Once again pulling inspiration from his time in the Marines and his distaste for the dehumanization of the military, Styron published the play In the Clap Shack in 1973. Rife with dark humour, the story follows Wally Magruder, a young Marine who’s diagnosed with a severe case of syphilis. The physician at the Navy hospital, Dr. Glanz, becomes addicted to the power that comes with being the provider for the ill. Tired of having Dr.Glanz’ authority lorded over them, Magruder and his hospital comrades initiate a rebellion, but the path to personal freedom doesn’t come easy.
Perhaps his most well-known work, Styron’s novel Sophie’s Choice was published in 1979. Styron was inspired by memoirs such as by Olga Lengyel and by Rudolf Hoess. Though the book sparked controversy—much like The Confessions of Nat Turner—it also went on to win the 1980 National Book Award, and was adapted into a starring Meryl Streep, Kevin Kline, and Peter MacNicol.
Sophie’s Choice focuses on three primary characters: Sophie, a Polish Catholic survivor of Auschwitz; Sophie’s lover Nathan, a Jewish man who was brilliant and unhinged in equal turns; and Stingo, Nathan’s novelist neighbor who also happened to have feelings for Sophie. As their three lives intertwine, Styron explores the struggle of good and evil, the agony of tragedy, and the shocking nature of volatility. In this poignant drama, the trio unearth secrets which leave them forever changed.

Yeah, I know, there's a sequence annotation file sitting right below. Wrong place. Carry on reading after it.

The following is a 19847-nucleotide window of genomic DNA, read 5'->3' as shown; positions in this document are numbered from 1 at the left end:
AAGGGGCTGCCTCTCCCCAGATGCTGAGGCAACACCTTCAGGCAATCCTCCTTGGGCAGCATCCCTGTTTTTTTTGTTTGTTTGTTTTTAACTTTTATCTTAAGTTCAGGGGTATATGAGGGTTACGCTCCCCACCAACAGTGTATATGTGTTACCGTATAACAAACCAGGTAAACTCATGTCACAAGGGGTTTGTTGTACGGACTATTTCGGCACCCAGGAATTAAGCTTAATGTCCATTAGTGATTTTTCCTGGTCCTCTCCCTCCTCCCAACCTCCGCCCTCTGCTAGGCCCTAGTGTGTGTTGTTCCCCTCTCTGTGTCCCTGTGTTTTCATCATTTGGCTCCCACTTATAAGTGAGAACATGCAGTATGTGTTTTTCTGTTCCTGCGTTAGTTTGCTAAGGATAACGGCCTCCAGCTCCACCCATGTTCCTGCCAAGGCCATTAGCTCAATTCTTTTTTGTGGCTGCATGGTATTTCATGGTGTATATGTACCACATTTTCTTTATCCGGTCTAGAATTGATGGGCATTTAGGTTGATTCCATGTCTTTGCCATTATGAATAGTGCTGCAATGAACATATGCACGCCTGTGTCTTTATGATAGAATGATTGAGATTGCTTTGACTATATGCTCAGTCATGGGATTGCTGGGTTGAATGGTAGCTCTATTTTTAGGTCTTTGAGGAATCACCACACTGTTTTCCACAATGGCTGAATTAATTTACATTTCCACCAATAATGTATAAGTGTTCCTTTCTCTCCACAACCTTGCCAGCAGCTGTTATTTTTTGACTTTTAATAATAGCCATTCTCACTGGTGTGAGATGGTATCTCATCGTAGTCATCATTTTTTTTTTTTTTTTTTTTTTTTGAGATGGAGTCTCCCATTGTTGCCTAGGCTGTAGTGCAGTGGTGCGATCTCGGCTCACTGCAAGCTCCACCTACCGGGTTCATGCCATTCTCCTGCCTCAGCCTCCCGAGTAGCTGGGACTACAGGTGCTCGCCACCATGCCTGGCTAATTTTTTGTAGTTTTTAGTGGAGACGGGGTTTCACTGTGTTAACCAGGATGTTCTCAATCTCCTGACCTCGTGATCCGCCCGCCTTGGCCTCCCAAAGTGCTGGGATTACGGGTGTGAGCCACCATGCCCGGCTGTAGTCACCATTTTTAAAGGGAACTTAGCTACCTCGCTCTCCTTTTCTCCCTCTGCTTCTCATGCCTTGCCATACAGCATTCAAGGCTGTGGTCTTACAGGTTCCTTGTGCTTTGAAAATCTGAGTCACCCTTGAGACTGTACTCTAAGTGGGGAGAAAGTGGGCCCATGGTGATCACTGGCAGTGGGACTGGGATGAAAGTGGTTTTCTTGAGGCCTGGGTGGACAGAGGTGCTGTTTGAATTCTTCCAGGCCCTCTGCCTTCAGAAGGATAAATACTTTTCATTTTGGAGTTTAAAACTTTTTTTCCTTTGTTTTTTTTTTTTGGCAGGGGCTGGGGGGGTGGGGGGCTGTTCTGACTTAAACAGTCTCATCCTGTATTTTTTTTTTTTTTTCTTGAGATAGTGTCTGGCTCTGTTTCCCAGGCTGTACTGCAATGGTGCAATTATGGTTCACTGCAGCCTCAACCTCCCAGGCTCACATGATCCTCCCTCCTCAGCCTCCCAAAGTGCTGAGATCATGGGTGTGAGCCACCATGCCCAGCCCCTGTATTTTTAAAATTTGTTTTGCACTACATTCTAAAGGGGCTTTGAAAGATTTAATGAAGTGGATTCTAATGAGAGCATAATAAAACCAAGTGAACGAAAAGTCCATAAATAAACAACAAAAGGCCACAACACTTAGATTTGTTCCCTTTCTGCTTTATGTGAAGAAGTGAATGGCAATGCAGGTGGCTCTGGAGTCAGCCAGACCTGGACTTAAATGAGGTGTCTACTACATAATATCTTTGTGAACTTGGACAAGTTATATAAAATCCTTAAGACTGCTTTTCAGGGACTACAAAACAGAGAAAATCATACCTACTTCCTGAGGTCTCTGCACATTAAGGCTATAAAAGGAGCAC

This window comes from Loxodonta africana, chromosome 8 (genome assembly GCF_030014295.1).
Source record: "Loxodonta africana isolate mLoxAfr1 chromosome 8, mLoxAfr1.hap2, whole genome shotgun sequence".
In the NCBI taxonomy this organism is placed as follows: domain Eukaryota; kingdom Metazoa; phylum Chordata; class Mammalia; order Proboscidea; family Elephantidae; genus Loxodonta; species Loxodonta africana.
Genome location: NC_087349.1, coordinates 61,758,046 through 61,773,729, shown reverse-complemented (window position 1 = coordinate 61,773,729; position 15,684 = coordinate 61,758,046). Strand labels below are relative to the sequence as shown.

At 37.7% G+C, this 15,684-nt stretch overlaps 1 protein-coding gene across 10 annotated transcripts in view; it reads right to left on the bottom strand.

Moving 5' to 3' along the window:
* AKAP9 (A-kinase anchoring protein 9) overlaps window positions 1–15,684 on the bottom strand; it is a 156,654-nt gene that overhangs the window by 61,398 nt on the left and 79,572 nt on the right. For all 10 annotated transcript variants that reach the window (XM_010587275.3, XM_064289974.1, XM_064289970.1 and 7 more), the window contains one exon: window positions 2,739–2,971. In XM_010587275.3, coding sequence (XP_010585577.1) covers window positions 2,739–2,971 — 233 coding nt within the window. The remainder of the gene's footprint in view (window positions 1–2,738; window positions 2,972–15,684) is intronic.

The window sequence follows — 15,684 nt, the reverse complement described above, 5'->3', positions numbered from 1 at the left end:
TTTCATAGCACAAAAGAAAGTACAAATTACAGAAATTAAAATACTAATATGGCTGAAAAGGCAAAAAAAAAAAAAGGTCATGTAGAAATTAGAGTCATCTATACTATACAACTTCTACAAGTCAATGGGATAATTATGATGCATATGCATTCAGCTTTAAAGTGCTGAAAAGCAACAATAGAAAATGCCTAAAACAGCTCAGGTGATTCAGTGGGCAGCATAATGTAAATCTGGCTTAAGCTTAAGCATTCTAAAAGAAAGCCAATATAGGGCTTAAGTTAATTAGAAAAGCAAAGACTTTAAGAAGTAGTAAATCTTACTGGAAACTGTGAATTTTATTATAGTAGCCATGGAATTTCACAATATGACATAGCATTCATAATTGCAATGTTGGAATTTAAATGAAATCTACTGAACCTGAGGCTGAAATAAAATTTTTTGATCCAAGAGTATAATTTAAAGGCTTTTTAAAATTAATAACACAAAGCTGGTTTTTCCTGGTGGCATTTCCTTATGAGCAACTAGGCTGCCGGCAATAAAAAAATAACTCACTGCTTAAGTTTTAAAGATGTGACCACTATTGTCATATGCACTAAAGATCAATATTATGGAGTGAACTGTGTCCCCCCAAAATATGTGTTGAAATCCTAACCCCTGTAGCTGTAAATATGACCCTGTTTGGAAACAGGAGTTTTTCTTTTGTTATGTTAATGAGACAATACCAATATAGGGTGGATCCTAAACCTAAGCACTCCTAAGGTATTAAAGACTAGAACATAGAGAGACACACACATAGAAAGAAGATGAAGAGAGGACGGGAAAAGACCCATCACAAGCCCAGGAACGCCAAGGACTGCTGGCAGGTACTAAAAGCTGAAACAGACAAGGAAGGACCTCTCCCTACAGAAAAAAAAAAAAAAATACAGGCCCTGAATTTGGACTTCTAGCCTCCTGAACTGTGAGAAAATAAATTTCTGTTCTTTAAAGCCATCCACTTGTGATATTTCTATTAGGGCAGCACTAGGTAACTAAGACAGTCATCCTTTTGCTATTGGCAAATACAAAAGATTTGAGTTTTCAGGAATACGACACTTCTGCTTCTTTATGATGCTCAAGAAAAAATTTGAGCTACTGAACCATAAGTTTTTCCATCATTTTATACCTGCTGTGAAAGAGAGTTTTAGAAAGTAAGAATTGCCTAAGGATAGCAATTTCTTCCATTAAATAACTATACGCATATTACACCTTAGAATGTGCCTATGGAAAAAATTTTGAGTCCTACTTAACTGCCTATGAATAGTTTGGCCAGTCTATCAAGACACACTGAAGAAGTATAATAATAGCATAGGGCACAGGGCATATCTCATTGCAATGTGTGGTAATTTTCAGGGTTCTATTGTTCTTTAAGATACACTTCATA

In 1982, Styron published This Quiet Dust, a collection of his nonfiction essays and writings. Deeply philosophical, this book unflinchingly dives into an exploration of morality. Styron touches upon hot button issues like the Holocaust, the American Dream, and the heated discussions around his most controversial work, The Confessions of Nat Turner. This compilation offers insight not only into some of the greatest American novels, but into the mind of one of the most insightful writers of the 20th century.
For William Styron, the mid-80s brought with it a terrifying darkness. Like his father before him, Styron was prone to clinical depression, and it was during that summer in 1985 that he suffered his first serious depressive episode which almost led to suicide. At the time, mental illness and suicidal thoughts were very much taboo, and public opinion on those matters were less than sympathetic. However, Styron was determined to speak out, and began with an op-ed piece in The New York Times in 1989.